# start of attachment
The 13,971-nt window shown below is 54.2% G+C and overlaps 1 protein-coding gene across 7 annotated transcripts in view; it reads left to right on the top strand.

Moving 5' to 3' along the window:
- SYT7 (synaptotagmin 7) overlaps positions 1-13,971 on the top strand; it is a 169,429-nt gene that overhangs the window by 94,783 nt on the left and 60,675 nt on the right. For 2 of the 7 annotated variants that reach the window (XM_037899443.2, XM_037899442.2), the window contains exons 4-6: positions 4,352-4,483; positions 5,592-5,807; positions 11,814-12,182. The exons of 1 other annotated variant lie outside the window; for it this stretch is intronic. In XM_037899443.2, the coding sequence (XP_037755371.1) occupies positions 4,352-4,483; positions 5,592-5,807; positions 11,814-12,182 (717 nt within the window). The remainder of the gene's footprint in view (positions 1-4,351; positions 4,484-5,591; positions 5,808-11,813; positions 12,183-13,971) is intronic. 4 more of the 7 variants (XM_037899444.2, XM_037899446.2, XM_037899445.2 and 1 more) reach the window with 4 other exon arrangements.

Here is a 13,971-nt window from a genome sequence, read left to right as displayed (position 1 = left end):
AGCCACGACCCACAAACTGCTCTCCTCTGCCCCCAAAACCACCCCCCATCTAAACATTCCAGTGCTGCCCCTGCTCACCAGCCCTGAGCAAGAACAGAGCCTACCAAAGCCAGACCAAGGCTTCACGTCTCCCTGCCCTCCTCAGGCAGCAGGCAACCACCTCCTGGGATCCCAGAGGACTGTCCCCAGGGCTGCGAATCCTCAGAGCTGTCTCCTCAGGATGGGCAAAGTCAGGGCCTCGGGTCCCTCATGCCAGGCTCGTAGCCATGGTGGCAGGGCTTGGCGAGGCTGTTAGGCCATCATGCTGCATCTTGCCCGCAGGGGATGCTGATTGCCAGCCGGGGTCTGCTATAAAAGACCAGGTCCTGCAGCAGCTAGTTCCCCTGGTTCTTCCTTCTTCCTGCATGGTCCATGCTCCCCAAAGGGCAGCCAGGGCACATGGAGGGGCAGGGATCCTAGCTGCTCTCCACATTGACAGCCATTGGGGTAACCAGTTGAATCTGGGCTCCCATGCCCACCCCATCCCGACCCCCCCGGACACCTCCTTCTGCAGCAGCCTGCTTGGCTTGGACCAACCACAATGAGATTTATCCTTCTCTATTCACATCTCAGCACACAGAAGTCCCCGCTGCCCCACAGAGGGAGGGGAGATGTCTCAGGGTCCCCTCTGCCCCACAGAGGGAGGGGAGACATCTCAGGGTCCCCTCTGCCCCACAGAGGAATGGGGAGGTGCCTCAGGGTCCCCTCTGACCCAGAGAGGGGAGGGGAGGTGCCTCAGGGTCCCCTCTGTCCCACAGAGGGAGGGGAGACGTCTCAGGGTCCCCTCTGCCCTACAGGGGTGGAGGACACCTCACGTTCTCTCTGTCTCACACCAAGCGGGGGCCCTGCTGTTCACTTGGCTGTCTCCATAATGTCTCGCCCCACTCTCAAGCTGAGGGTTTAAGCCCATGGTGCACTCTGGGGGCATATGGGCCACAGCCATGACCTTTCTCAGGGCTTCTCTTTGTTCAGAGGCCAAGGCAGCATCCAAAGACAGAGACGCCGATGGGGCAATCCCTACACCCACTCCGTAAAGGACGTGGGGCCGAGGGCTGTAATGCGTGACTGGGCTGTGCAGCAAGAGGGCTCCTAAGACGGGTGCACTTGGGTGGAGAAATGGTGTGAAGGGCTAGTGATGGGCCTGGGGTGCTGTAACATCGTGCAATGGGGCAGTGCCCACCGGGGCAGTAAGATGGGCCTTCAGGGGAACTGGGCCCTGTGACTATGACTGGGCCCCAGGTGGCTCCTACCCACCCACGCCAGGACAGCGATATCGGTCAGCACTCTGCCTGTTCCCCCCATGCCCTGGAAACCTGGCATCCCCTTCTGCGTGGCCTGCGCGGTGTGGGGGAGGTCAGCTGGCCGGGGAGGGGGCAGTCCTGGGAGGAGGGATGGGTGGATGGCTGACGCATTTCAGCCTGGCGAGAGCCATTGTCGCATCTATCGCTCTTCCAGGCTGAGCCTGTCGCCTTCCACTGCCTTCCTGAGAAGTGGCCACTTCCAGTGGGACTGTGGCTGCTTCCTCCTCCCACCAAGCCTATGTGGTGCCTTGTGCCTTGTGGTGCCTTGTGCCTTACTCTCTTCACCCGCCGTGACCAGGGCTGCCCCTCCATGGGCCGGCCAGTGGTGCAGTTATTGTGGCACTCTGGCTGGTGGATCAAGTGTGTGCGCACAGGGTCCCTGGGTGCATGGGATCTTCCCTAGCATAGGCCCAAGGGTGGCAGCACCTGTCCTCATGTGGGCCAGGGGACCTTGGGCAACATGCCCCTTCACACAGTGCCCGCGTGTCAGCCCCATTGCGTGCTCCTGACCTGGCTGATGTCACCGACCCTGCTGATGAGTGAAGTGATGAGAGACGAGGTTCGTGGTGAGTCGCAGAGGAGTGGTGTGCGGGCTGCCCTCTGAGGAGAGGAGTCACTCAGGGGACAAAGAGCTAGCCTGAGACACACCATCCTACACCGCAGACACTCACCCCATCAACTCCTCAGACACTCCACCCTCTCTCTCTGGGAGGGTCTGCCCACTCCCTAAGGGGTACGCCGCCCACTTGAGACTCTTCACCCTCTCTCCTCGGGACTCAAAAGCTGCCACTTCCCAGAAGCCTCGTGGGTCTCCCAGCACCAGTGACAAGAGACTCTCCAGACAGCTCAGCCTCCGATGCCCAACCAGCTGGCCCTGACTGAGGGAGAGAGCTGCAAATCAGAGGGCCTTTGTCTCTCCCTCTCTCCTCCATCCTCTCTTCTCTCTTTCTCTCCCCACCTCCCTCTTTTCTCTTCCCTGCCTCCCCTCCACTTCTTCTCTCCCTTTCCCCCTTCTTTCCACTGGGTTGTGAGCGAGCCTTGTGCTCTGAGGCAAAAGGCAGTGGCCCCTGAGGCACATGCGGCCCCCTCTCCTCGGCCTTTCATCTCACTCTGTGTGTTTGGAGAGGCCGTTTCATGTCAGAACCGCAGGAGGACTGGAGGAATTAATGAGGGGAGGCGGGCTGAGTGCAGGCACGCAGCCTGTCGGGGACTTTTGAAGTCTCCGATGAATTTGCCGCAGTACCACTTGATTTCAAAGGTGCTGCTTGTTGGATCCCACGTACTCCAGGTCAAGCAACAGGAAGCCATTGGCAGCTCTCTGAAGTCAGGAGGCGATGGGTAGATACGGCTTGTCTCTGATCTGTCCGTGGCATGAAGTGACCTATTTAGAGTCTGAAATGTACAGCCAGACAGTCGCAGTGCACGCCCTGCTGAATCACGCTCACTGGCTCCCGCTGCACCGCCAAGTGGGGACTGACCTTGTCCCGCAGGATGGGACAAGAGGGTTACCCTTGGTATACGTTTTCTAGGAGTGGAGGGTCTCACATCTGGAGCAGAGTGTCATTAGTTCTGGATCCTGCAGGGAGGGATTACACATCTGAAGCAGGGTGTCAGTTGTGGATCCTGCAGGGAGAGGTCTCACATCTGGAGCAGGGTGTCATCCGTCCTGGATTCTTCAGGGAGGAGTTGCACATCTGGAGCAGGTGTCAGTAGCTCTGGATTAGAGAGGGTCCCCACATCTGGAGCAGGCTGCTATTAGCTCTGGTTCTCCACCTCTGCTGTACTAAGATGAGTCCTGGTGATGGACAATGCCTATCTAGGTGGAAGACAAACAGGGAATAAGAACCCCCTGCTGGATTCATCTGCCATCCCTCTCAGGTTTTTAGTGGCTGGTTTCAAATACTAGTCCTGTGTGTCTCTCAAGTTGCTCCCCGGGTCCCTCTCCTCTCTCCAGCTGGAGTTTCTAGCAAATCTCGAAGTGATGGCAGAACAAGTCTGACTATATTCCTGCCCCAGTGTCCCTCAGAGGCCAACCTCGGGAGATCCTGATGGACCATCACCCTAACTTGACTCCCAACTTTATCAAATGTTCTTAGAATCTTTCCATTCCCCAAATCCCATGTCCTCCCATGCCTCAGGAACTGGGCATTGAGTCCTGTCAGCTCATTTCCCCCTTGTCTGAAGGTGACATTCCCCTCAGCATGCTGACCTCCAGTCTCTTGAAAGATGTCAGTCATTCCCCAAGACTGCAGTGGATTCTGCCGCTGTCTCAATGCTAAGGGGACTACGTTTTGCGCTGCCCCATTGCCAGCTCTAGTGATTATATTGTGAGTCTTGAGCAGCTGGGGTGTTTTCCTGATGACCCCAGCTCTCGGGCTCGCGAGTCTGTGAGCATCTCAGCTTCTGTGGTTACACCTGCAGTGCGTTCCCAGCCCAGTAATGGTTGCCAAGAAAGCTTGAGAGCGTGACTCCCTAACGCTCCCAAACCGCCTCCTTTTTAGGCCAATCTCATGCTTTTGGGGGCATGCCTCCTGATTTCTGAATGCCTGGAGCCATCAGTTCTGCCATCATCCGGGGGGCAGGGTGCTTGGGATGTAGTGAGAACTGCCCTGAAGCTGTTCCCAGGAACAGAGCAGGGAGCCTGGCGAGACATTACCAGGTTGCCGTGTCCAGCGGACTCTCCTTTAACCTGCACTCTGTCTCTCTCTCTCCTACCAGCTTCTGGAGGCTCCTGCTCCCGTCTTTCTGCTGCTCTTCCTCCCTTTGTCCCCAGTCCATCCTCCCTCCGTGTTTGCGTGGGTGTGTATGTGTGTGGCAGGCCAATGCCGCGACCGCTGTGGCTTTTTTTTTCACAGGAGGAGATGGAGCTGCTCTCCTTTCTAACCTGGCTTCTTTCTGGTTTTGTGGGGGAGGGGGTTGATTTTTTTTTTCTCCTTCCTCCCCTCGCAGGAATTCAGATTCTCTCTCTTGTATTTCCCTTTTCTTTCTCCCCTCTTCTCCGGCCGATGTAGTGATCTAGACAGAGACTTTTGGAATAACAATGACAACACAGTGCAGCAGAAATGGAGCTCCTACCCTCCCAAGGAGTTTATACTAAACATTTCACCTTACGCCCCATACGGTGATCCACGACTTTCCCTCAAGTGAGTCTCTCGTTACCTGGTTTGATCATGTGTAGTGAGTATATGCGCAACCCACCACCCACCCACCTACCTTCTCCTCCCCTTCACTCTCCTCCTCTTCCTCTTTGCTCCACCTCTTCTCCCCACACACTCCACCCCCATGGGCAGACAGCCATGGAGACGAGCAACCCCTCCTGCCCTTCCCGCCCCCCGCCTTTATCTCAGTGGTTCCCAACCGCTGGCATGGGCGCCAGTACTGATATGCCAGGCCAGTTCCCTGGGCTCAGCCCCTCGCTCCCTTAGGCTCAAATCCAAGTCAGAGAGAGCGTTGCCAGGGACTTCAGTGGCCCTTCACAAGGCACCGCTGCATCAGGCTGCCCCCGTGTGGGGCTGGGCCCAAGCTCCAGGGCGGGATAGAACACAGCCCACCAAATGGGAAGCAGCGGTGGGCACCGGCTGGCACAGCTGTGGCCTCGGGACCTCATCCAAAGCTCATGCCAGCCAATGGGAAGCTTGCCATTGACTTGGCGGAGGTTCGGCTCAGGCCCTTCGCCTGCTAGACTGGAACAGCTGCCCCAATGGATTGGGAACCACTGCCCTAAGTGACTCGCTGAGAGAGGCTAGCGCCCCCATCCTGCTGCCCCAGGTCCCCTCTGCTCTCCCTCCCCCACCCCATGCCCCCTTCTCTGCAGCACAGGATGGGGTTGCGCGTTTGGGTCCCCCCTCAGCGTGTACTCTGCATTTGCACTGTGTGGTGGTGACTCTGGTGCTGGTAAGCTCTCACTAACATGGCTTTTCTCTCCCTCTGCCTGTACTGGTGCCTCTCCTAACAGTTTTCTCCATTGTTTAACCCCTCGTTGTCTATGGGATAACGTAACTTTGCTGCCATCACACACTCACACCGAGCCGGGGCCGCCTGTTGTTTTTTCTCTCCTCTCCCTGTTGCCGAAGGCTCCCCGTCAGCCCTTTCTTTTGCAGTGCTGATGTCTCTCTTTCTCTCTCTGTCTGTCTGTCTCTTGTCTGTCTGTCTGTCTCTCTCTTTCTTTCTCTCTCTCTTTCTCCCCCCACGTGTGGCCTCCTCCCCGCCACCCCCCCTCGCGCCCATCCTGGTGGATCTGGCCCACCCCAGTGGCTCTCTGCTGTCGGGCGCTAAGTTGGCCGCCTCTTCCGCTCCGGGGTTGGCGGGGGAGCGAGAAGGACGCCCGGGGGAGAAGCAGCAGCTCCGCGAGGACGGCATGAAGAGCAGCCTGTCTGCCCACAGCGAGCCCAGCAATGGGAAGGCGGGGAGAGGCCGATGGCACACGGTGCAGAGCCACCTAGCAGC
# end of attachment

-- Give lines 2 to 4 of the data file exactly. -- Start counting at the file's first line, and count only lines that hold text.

Moving 5' to 3' along the window:
- SYT7 (synaptotagmin 7) overlaps positions 1-13,971 on the top strand; it is a 169,429-nt gene that overhangs the window by 94,783 nt on the left and 60,675 nt on the right. For 2 of the 7 annotated variants that reach the window (XM_037899443.2, XM_037899442.2), the window contains exons 4-6: positions 4,352-4,483; positions 5,592-5,807; positions 11,814-12,182. The exons of 1 other annotated variant lie outside the window; for it this stretch is intronic. In XM_037899443.2, the coding sequence (XP_037755371.1) occupies positions 4,352-4,483; positions 5,592-5,807; positions 11,814-12,182 (717 nt within the window). The remainder of the gene's footprint in view (positions 1-4,351; positions 4,484-5,591; positions 5,808-11,813; positions 12,183-13,971) is intronic. 4 more of the 7 variants (XM_037899444.2, XM_037899446.2, XM_037899445.2 and 1 more) reach the window with 4 other exon arrangements.

Here is a 13,971-nt window from a genome sequence, read left to right as displayed (position 1 = left end):